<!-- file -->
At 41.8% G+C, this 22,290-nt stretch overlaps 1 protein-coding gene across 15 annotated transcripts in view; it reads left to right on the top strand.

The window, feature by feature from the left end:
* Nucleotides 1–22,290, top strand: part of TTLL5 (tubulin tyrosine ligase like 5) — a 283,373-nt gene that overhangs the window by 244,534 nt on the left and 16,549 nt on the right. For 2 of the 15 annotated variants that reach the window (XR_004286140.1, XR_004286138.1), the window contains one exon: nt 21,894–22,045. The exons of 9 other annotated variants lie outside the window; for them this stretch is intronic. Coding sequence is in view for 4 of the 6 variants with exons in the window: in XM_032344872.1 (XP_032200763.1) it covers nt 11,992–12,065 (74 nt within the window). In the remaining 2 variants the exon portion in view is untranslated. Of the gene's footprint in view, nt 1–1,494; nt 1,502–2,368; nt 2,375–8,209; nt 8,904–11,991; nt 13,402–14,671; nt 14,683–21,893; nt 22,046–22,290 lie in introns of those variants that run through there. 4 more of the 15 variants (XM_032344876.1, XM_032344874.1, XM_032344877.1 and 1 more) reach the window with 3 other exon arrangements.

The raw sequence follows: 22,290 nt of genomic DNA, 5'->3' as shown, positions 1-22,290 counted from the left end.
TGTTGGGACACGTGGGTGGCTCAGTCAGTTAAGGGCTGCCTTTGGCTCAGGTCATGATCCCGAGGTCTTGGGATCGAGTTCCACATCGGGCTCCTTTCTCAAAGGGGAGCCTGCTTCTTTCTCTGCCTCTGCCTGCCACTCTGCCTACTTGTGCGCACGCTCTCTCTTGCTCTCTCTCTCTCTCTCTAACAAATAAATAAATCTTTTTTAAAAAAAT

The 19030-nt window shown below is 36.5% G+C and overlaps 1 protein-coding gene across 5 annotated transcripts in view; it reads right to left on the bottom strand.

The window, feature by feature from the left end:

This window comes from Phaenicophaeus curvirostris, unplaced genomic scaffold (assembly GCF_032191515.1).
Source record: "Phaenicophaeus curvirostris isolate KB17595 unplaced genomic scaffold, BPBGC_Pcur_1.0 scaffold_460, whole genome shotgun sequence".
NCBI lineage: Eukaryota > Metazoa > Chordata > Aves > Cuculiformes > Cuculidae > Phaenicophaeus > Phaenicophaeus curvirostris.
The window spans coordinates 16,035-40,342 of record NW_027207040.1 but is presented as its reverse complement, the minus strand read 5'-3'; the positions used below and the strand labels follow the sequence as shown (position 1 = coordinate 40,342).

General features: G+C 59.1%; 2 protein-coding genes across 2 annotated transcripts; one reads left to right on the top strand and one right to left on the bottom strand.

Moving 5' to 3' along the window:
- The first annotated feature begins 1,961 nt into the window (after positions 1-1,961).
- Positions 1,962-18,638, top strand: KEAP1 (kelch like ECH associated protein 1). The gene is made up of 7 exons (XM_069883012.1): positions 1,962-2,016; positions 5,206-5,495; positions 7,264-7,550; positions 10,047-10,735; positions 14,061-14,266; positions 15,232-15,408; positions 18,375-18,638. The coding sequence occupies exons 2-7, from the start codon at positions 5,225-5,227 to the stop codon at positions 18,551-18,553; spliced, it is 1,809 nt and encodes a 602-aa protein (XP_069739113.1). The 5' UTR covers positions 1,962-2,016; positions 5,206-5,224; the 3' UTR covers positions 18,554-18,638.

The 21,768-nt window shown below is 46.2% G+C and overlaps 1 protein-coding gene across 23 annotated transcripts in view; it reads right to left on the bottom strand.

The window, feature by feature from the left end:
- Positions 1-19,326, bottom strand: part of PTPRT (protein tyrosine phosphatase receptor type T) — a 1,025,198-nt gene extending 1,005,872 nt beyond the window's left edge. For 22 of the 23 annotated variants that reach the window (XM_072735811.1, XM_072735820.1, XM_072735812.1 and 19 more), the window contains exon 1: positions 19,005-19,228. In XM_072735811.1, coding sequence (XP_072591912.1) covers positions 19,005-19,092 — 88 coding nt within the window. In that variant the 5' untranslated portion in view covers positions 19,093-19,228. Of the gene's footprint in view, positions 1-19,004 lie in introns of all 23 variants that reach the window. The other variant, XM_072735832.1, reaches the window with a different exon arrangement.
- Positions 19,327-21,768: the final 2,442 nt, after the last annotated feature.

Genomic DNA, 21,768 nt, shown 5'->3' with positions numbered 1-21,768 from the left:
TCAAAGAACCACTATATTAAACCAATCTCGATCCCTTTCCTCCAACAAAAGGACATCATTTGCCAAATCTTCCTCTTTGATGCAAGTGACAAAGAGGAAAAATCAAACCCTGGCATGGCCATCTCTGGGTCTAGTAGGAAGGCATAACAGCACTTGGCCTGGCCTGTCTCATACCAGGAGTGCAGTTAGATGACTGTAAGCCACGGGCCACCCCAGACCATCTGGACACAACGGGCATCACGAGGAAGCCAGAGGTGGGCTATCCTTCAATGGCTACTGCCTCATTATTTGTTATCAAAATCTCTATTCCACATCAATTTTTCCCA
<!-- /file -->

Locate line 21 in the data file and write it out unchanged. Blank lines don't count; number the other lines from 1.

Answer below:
TCAAAGAACCACTATATTAAACCAATCTCGATCCCTTTCCTCCAACAAAAGGACATCATTTGCCAAATCTTCCTCTTTGATGCAAGTGACAAAGAGGAAAAATCAAACCCTGGCATGGCCATCTCTGGGTCTAGTAGGAAGGCATAACAGCACTTGGCCTGGCCTGTCTCATACCAGGAGTGCAGTTAGATGACTGTAAGCCACGGGCCACCCCAGACCATCTGGACACAACGGGCATCACGAGGAAGCCAGAGGTGGGCTATCCTTCAATGGCTACTGCCTCATTATTTGTTATCAAAATCTCTATTCCACATCAATTTTTCCCA